- Yahweh is utterly sovereign. Not only does he have command of all other gods, but those gods are utterly subordinate to him because they are created and he is not. Exodus 3:14 illustrates well God’s eternality and “self-containedness”, which I’ve described above under the heading aseity. But you see this starting at Genesis 1, which mimics to a large degree other ANE creation myths in its structure, but changes key points. For example, Yahweh is not born in any sense. Yahweh brings the chaotic waters into existence; they are not eternally there. Yahweh does not have to subdue the waters or battle other gods for supremacy over the created order.
- Yahweh does not create man as a slave. Most remarkably, Judaism is unique in ANE religions in describing man as an “imager” of Yahweh. Man represents Yahweh on earth. He is made to be in some way like Yahweh, and serves as a vice-regent to Yahweh. Yahweh shares his authority and even aspects of his very nature, like goodness and wisdom and love, with Adam. This is unheard of in ANE religions, where man was ubiquitously created to be a slave to the gods because they were tired of working on creation. This demonstrates another difference (let’s call this the last one for now):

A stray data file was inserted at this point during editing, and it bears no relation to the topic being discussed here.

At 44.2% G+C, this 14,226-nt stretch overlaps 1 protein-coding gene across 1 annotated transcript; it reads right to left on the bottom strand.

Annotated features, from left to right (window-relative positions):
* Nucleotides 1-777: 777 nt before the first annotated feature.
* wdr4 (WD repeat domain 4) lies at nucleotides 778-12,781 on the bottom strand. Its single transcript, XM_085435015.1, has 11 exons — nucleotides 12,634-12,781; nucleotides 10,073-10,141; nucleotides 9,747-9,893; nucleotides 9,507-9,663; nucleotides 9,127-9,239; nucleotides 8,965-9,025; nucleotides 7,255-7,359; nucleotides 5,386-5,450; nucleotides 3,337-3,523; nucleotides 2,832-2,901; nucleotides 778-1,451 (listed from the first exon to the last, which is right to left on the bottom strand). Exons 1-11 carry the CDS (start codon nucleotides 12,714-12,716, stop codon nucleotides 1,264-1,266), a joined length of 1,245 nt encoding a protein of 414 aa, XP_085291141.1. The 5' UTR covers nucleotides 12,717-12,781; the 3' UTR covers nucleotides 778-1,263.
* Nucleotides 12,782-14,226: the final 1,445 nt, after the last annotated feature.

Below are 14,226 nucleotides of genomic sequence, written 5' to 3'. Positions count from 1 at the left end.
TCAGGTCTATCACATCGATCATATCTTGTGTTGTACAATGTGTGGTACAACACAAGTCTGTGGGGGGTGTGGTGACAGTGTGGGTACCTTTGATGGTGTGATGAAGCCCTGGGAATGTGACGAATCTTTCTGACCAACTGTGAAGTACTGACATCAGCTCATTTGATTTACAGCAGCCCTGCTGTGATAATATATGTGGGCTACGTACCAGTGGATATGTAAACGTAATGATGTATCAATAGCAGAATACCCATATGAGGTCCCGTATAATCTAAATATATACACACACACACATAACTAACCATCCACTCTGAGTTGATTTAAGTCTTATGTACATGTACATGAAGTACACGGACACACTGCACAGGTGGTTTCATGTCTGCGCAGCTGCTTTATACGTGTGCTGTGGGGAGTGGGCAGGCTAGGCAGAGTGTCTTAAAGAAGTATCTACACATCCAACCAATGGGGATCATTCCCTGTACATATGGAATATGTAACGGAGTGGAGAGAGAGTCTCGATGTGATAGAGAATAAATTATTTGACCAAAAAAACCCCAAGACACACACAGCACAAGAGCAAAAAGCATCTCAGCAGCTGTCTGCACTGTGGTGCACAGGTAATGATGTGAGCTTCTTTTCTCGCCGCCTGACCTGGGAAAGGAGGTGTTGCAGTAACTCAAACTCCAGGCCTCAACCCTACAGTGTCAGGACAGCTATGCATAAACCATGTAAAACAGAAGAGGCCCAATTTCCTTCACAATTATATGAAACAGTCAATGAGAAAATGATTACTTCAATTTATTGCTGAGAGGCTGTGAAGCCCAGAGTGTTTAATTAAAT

- Yahweh does not have physical form. He does not tire like other ANE gods; he does not get hungry like they do; he does not have any needs—let alone needs that can be fulfilled by man. He goes to great pains to emphasize this when he gives the ten commandments, ensuring the Hebrews understand that they are to make no kind of image or statue to represent him (Ex 20:4-5), because he is not like anything that can be seen (Deut 4:15-19).
So these are just a few reasons that it’s very hard to take seriously the claim that Yahweh just looks like a made-up god. Of course, none of this proves that he isn’t made up. But if he were, we’d expect him to be more like the made-up gods of other religions. We’d expect to find similar characteristics and attributes—especially to other ANE gods which he was supposedly copied from. Since that isn’t what we find, the evidence certainly doesn’t weigh in favor of the atheist.
* Genesis seems to indicate, and Exodus takes for granted, that there are actual beings, often called elohim or “gods”, which the pagan nations worship. So the Egyptians are not merely worshiping false idols, but actual false gods—powerful spiritual beings created by Yahweh. Notice the wording of Exodus 12:12: “Against all the gods of Egypt I will execute judgments”. This doesn’t seem to make sense if the gods don’t actually exist in any other form than crafted idols. See my notes on “The Serpent in Genesis 3” for more.